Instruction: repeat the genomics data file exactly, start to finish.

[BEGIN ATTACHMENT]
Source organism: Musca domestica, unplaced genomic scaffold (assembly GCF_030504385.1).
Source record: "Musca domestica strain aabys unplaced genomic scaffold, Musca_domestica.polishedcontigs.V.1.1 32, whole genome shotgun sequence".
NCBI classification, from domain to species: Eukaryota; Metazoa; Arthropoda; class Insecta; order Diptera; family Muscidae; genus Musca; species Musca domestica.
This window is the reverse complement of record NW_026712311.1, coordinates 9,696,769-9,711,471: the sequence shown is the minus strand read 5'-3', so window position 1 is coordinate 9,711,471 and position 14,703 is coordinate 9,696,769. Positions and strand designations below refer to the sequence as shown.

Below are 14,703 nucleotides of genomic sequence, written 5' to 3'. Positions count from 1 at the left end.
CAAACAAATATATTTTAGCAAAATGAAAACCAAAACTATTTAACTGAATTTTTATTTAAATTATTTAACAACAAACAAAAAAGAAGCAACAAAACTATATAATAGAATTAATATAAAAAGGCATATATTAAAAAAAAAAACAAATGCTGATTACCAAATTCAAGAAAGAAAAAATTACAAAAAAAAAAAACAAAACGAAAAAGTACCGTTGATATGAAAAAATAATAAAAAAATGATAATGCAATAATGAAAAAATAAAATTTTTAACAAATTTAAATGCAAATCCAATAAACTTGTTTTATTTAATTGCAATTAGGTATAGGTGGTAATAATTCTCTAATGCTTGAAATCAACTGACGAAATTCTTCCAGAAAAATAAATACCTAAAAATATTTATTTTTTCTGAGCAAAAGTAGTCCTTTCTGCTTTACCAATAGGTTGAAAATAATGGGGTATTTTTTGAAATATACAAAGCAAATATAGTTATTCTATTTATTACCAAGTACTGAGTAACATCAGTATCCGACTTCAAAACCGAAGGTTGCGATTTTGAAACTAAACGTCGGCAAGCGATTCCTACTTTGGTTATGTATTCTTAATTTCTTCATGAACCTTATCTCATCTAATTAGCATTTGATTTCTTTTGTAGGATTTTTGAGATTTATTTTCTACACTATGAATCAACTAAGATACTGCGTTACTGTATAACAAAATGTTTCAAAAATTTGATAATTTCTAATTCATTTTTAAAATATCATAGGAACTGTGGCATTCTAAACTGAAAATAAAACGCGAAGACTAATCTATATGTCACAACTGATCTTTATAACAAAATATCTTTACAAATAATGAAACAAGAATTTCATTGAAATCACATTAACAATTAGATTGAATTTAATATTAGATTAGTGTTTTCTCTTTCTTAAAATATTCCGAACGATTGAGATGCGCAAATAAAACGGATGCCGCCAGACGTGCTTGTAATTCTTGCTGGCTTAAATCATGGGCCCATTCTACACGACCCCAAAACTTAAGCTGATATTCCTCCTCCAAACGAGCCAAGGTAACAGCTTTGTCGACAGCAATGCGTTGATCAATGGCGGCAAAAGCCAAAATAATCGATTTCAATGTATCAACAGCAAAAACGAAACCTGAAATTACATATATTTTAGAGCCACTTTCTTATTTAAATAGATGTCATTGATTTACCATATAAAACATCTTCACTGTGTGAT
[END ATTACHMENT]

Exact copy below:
Source organism: Musca domestica, unplaced genomic scaffold (assembly GCF_030504385.1).
Source record: "Musca domestica strain aabys unplaced genomic scaffold, Musca_domestica.polishedcontigs.V.1.1 32, whole genome shotgun sequence".
NCBI classification, from domain to species: Eukaryota; Metazoa; Arthropoda; class Insecta; order Diptera; family Muscidae; genus Musca; species Musca domestica.
This window is the reverse complement of record NW_026712311.1, coordinates 9,696,769-9,711,471: the sequence shown is the minus strand read 5'-3', so window position 1 is coordinate 9,711,471 and position 14,703 is coordinate 9,696,769. Positions and strand designations below refer to the sequence as shown.

Below are 14,703 nucleotides of genomic sequence, written 5' to 3'. Positions count from 1 at the left end.
CAAACAAATATATTTTAGCAAAATGAAAACCAAAACTATTTAACTGAATTTTTATTTAAATTATTTAACAACAAACAAAAAAGAAGCAACAAAACTATATAATAGAATTAATATAAAAAGGCATATATTAAAAAAAAAAACAAATGCTGATTACCAAATTCAAGAAAGAAAAAATTACAAAAAAAAAAAACAAAACGAAAAAGTACCGTTGATATGAAAAAATAATAAAAAAATGATAATGCAATAATGAAAAAATAAAATTTTTAACAAATTTAAATGCAAATCCAATAAACTTGTTTTATTTAATTGCAATTAGGTATAGGTGGTAATAATTCTCTAATGCTTGAAATCAACTGACGAAATTCTTCCAGAAAAATAAATACCTAAAAATATTTATTTTTTCTGAGCAAAAGTAGTCCTTTCTGCTTTACCAATAGGTTGAAAATAATGGGGTATTTTTTGAAATATACAAAGCAAATATAGTTATTCTATTTATTACCAAGTACTGAGTAACATCAGTATCCGACTTCAAAACCGAAGGTTGCGATTTTGAAACTAAACGTCGGCAAGCGATTCCTACTTTGGTTATGTATTCTTAATTTCTTCATGAACCTTATCTCATCTAATTAGCATTTGATTTCTTTTGTAGGATTTTTGAGATTTATTTTCTACACTATGAATCAACTAAGATACTGCGTTACTGTATAACAAAATGTTTCAAAAATTTGATAATTTCTAATTCATTTTTAAAATATCATAGGAACTGTGGCATTCTAAACTGAAAATAAAACGCGAAGACTAATCTATATGTCACAACTGATCTTTATAACAAAATATCTTTACAAATAATGAAACAAGAATTTCATTGAAATCACATTAACAATTAGATTGAATTTAATATTAGATTAGTGTTTTCTCTTTCTTAAAATATTCCGAACGATTGAGATGCGCAAATAAAACGGATGCCGCCAGACGTGCTTGTAATTCTTGCTGGCTTAAATCATGGGCCCATTCTACACGACCCCAAAACTTAAGCTGATATTCCTCCTCCAAACGAGCCAAGGTAACAGCTTTGTCGACAGCAATGCGTTGATCAATGGCGGCAAAAGCCAAAATAATCGATTTCAATGTATCAACAGCAAAAACGAAACCTGAAATTACATATATTTTAGAGCCACTTTCTTATTTAAATAGATGTCATTGATTTACCATATAAAACATCTTCACTGTGTGAT